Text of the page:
Planning your marketing activity is a task we all do in some form or another. For small business owners, sometimes it is a list in their mind of what happens when. For more sophisticated organisations it is a written plan or schedule complete with resource allocations. Whatever type of plan you use, it is vitally important to ensure you look at it with the right lens.
We can get very carried away in planning social media activity, public relations activity, tv campaigns, in store campaigns, newsletters, internal campaigns and very soon we see the marketing calendar is full. Taking the next step to review the plan through different a different lens can add power to your planning and ensure your efforts will be effective.
In an omni-channel world where we consume literally thousands of marketing messages a week, we often use the 'channel lens' to ensure we have the right message on the right channel. This lens is an important review tool. You want to ensure you have out-of-home messages occurring when your consumers are actually out of their homes. You also want to ensure you are matching the demographics of the tv programs you've selected with the demographics of your audience. There is no point creating a great ad and using it with the wrong audience, it will be a waste of time and money. Looking at your marketing planner with your 'channel lens' will allow you to check the you have selected the right channel for the right message and have spread this across multiple channels where necessary.
Another useful lens is the 'audience lens'. I often see organisations forget about this lens. The result of ignoring this check is a full marketing calendar that doesn't have any impact. Reviewing your marketing activity plan with your 'audience lens' will allow you to look at your marketing calendar through the eyes of your audience. And don't forget to do this for each of your audiences! Even if you have one clearly defined target market, you will have multiple audiences.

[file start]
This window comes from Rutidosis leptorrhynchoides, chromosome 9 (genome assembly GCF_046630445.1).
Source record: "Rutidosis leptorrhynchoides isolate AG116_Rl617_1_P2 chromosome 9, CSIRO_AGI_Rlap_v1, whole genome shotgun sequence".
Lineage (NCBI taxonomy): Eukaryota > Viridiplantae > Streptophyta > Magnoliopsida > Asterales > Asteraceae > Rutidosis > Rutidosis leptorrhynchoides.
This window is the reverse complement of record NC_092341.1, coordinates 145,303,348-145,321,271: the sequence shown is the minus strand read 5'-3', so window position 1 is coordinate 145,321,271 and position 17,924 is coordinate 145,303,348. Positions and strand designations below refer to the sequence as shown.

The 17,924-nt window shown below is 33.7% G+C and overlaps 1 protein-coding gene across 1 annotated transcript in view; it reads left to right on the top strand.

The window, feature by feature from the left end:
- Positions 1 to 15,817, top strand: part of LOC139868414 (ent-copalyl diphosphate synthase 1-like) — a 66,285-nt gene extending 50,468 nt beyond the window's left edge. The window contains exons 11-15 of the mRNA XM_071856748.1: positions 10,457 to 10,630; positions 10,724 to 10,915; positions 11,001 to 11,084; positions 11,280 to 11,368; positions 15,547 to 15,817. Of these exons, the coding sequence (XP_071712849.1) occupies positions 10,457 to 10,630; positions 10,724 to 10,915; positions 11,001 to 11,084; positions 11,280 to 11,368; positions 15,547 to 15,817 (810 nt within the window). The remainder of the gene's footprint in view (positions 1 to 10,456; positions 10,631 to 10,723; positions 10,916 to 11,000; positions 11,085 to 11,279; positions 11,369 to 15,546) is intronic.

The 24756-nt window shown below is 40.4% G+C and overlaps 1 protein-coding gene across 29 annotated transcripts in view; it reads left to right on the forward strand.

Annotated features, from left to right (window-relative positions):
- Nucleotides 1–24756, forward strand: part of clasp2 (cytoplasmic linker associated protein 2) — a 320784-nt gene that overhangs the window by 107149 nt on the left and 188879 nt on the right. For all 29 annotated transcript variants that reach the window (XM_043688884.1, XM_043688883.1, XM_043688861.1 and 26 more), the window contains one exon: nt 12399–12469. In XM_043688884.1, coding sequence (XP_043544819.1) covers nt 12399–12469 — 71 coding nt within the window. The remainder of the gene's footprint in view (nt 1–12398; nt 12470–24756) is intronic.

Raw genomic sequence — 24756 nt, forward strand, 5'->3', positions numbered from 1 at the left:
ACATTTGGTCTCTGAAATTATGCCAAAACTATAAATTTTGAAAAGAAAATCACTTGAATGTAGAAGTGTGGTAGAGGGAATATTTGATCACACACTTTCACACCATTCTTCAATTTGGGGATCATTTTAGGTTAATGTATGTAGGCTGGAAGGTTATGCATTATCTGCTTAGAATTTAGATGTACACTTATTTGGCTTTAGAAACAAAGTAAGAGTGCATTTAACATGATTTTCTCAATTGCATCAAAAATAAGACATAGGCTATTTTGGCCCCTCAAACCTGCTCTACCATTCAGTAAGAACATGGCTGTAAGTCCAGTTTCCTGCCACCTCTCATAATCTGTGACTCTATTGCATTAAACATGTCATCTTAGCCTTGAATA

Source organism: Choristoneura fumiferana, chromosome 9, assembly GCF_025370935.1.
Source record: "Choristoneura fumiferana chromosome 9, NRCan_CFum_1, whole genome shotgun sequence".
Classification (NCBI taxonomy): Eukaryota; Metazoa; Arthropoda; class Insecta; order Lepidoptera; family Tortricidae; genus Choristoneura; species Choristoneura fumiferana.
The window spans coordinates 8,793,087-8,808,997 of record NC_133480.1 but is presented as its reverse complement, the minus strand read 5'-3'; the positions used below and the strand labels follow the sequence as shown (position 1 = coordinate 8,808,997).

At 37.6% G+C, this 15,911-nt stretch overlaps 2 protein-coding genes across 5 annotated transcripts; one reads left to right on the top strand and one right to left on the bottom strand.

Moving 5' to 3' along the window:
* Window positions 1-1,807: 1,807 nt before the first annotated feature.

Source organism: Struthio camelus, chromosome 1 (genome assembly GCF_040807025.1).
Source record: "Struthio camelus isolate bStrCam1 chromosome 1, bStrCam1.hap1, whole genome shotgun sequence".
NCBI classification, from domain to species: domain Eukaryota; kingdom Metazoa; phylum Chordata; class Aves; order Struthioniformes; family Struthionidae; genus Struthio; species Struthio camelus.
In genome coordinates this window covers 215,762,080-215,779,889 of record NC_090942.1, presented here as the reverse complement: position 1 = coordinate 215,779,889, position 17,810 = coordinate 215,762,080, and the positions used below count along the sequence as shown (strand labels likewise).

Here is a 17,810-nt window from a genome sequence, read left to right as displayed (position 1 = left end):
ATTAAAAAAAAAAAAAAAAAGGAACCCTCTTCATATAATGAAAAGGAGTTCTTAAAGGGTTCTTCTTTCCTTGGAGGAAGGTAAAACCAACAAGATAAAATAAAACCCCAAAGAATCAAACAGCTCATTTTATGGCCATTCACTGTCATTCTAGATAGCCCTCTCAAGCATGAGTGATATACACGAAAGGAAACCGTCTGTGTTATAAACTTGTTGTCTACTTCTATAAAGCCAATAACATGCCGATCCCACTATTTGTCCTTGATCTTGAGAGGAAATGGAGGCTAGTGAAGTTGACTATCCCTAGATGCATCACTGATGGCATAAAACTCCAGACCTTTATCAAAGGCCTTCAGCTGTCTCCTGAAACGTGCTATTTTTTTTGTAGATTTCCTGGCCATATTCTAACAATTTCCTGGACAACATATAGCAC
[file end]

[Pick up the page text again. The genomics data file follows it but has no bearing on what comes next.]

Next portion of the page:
An example of this is an electrician. Imagine he is a sole trader who does domestic work in Mt Isa. Immediately I can identify 4 x audiences. Audience 1 is his current domestic customers, audience 2 are potential domestic customers, audience 3 are his current referrers (maybe real estate agents?) and audience 4 are his potential referrers. By reviewing his marketing activity plan through each of these 4 x 'audience lenses' the electrician can ensure he is reaching the right audience with the right activity and hasn't accidentally ignored an audience.
You may have other lenses that suit your organisation. It doesn't matter what lens you choose, as long as the lenses you review your marketing activity plans with aren't the same ones your used when writing it!